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- Communication Improvement 1
- Error Reporting and Analysis 2
- Human Factors Engineering 1
- Logistical Approaches 1
- Quality Improvement Strategies
- Technologic Approaches
- Diagnostic Errors 1
- Discontinuities, Gaps, and Hand-Off Problems 1
- Identification Errors 3
- Medication Safety 6
- Psychological and Social Complications 1
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Cases & Commentaries
- Web M&M
Tejal K. Gandhi, MD, MPH; October 2003
Switched urine specimens lead to a patient receiving the wrong answer about her pregnancy test.
Cases & Commentaries
- Web M&M
Robert J. Weber, MS, RPh; May 2006
A pharmacist mistakenly dispenses Polycitra instead of Bicitra, and a patient winds up with severe hyperkalemia and hyperglycemia.
Tools/Toolkit > Toolkit
Pathways for Medication Safety Tool #2. Chicago, IL: American Hospital Association; 2003.
A compendium of risk assessment tools to assist in the prevention of medication errors. The tools emphasize the importance of a multidisciplinary approach to managing risk with key sections focusing on physicians, nurses, pharmacists, risk managers, and administrators.
Tools/Toolkit > Fact Sheet/FAQs
American Hospital Association, American Society of Health-System Pharmacists, Hospitals and Health Networks. Hosp Health Netw. July 2005;79:65-66.
This brief addresses the role of bar coding in medication safety and includes three case studies of implementation. It is the second in a series of six briefs focusing on medication errors.
Pharmacist Staffing and the Use of Technology in Small Rural Hospitals: Implications for Medication Safety.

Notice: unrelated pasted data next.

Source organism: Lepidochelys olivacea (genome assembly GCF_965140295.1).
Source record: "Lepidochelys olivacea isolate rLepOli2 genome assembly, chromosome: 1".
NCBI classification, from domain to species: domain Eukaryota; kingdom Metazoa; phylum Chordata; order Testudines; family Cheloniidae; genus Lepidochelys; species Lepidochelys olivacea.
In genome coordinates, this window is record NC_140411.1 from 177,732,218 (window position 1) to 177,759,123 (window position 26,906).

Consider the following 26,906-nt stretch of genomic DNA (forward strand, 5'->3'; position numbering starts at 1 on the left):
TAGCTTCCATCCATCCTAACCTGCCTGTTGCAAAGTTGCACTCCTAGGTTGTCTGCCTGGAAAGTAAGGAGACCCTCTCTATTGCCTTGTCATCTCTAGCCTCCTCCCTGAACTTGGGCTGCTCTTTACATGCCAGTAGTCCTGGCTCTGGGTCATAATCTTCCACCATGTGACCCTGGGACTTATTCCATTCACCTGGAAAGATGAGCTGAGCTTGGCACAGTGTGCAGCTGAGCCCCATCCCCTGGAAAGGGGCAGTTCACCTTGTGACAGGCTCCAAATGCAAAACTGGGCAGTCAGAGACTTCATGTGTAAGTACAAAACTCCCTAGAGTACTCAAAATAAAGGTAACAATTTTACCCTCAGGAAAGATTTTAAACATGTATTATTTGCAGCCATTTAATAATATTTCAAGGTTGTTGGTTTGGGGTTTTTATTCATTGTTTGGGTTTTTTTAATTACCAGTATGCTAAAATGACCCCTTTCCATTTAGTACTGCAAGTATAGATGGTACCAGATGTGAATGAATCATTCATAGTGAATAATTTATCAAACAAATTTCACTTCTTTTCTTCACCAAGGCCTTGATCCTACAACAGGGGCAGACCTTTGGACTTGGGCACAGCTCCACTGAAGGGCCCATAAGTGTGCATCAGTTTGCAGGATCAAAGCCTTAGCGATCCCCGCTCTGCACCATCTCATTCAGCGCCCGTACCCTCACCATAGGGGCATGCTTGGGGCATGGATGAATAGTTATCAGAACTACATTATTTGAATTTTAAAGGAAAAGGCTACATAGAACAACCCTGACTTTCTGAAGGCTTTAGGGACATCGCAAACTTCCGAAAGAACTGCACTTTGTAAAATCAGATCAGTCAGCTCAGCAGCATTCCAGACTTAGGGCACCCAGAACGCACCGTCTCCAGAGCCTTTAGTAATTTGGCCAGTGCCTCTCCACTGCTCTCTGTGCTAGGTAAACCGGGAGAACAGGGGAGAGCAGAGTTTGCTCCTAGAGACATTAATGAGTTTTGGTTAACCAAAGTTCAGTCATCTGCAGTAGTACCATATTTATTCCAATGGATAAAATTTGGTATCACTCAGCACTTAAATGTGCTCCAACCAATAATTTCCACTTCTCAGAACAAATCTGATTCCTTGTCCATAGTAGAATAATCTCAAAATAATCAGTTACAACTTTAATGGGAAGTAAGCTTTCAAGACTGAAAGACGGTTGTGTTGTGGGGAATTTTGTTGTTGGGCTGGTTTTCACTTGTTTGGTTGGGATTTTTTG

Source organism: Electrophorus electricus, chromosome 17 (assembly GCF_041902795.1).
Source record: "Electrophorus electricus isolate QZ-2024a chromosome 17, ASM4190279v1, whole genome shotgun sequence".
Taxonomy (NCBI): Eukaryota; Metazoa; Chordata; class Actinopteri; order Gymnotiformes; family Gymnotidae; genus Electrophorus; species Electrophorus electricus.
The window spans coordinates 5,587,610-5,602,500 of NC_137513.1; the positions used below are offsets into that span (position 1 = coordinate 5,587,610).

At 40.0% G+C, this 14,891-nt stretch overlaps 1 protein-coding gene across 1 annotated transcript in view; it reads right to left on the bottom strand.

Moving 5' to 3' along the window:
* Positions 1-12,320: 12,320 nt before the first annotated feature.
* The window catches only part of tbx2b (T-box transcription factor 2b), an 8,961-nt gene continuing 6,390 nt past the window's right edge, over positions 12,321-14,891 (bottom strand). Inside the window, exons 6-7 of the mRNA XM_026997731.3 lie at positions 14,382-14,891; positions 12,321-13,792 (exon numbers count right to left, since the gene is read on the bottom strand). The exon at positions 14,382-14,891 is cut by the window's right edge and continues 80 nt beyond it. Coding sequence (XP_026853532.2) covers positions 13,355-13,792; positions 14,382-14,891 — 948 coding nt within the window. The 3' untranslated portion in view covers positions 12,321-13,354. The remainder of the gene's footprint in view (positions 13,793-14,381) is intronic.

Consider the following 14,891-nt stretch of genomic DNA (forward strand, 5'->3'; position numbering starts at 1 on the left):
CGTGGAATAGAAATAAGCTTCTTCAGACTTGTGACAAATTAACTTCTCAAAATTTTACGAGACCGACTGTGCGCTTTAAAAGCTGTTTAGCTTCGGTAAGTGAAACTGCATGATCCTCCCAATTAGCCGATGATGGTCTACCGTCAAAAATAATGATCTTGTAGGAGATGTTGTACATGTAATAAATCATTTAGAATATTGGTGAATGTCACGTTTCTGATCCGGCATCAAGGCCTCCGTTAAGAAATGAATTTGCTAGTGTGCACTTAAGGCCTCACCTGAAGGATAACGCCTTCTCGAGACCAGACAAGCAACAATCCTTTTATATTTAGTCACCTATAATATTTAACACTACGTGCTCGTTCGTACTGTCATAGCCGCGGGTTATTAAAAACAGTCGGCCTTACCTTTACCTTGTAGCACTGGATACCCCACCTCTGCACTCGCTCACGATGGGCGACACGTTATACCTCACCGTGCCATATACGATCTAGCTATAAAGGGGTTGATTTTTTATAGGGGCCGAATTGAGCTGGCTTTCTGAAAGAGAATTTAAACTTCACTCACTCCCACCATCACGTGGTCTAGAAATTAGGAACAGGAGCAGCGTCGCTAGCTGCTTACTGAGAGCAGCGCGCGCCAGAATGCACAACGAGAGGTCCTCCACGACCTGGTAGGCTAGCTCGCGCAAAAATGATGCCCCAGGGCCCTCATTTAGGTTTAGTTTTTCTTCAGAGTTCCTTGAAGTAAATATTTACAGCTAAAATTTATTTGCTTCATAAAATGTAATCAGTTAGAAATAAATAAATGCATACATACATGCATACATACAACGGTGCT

Casey MM, Moscovice I, Davidson G. Upper Midwest Rural Health Research Center; December 2005.
The authors report the findings of a national study of small, rural hospitals in the United States. Results indicate a relationship between accreditation by the Joint Commission on Accreditation of Healthcare Organizations, financial status, pharmacy staffing, and technology use with the implementation of medication safety practices.
Davies T. Washington Post. September 22, 2006.
This article reports on the deaths of three infants from heparin overdoses and describes how the hospital community has responded to the errors.
Healthcare Quality Directorate, Department of Health. London, England: Crown Publishing; February 16, 2007.
This report discusses the impact that automated technologies, such as radio frequency identification (RFID) and barcoding, could have on health care in the United Kingdom and provides a plan to support their adoption in the National Health Service.
A crack in our best armor: "wrong patient" injections from insulin pens alarmingly frequent even with barcode scanning.
ISMP Medication Safety Alert! Acute Care Edition. October 23, 2014;19:1-5.
Improper insulin pen use is a persistent problem. This newsletter article reveals the lessons learned from one hospital that implemented best practices including robust education, bar-code scanning, bedside electronic medication administration records, and alerts to prevent incorrect administration but continued to experience errors related to insulin pen use.